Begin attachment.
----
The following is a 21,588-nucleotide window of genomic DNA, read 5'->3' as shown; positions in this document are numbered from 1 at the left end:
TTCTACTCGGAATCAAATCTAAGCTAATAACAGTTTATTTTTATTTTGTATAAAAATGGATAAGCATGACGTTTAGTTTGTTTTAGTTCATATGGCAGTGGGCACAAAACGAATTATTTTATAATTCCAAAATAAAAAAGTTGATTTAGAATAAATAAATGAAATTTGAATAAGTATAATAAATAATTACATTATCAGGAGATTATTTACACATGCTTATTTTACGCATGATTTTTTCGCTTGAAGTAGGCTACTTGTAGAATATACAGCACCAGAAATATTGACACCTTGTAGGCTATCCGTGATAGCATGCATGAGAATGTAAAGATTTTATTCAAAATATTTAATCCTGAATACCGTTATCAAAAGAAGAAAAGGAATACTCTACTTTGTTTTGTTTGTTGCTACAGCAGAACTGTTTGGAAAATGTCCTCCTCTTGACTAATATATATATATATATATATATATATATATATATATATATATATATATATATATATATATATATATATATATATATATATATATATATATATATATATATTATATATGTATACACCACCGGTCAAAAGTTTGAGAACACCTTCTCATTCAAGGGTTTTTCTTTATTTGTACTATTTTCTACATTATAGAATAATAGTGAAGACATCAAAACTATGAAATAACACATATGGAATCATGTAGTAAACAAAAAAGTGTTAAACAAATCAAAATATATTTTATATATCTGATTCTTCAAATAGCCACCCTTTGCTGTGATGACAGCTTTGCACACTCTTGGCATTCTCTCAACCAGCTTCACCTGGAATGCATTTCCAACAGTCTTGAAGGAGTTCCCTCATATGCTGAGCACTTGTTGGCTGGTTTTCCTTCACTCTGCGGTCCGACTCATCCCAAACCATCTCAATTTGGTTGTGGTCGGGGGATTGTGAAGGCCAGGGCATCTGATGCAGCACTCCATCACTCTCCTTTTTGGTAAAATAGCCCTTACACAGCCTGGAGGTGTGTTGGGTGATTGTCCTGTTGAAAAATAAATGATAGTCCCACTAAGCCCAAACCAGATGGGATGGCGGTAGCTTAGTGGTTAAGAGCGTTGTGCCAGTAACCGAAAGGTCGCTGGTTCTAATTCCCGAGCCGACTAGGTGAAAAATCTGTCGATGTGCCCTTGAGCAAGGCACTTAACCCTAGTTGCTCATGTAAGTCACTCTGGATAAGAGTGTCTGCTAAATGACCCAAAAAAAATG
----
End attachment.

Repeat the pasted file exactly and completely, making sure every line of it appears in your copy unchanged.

The following is a 21,588-nucleotide window of genomic DNA, read 5'->3' as shown; positions in this document are numbered from 1 at the left end:
TTCTACTCGGAATCAAATCTAAGCTAATAACAGTTTATTTTTATTTTGTATAAAAATGGATAAGCATGACGTTTAGTTTGTTTTAGTTCATATGGCAGTGGGCACAAAACGAATTATTTTATAATTCCAAAATAAAAAAGTTGATTTAGAATAAATAAATGAAATTTGAATAAGTATAATAAATAATTACATTATCAGGAGATTATTTACACATGCTTATTTTACGCATGATTTTTTCGCTTGAAGTAGGCTACTTGTAGAATATACAGCACCAGAAATATTGACACCTTGTAGGCTATCCGTGATAGCATGCATGAGAATGTAAAGATTTTATTCAAAATATTTAATCCTGAATACCGTTATCAAAAGAAGAAAAGGAATACTCTACTTTGTTTTGTTTGTTGCTACAGCAGAACTGTTTGGAAAATGTCCTCCTCTTGACTAATATATATATATATATATATATATATATATATATATATATATATATATATATATATATATATATATATATATATATATATATATATATATATATATATATTATATATGTATACACCACCGGTCAAAAGTTTGAGAACACCTTCTCATTCAAGGGTTTTTCTTTATTTGTACTATTTTCTACATTATAGAATAATAGTGAAGACATCAAAACTATGAAATAACACATATGGAATCATGTAGTAAACAAAAAAGTGTTAAACAAATCAAAATATATTTTATATATCTGATTCTTCAAATAGCCACCCTTTGCTGTGATGACAGCTTTGCACACTCTTGGCATTCTCTCAACCAGCTTCACCTGGAATGCATTTCCAACAGTCTTGAAGGAGTTCCCTCATATGCTGAGCACTTGTTGGCTGGTTTTCCTTCACTCTGCGGTCCGACTCATCCCAAACCATCTCAATTTGGTTGTGGTCGGGGGATTGTGAAGGCCAGGGCATCTGATGCAGCACTCCATCACTCTCCTTTTTGGTAAAATAGCCCTTACACAGCCTGGAGGTGTGTTGGGTGATTGTCCTGTTGAAAAATAAATGATAGTCCCACTAAGCCCAAACCAGATGGGATGGCGGTAGCTTAGTGGTTAAGAGCGTTGTGCCAGTAACCGAAAGGTCGCTGGTTCTAATTCCCGAGCCGACTAGGTGAAAAATCTGTCGATGTGCCCTTGAGCAAGGCACTTAACCCTAGTTGCTCATGTAAGTCACTCTGGATAAGAGTGTCTGCTAAATGACCCAAAAAAAATG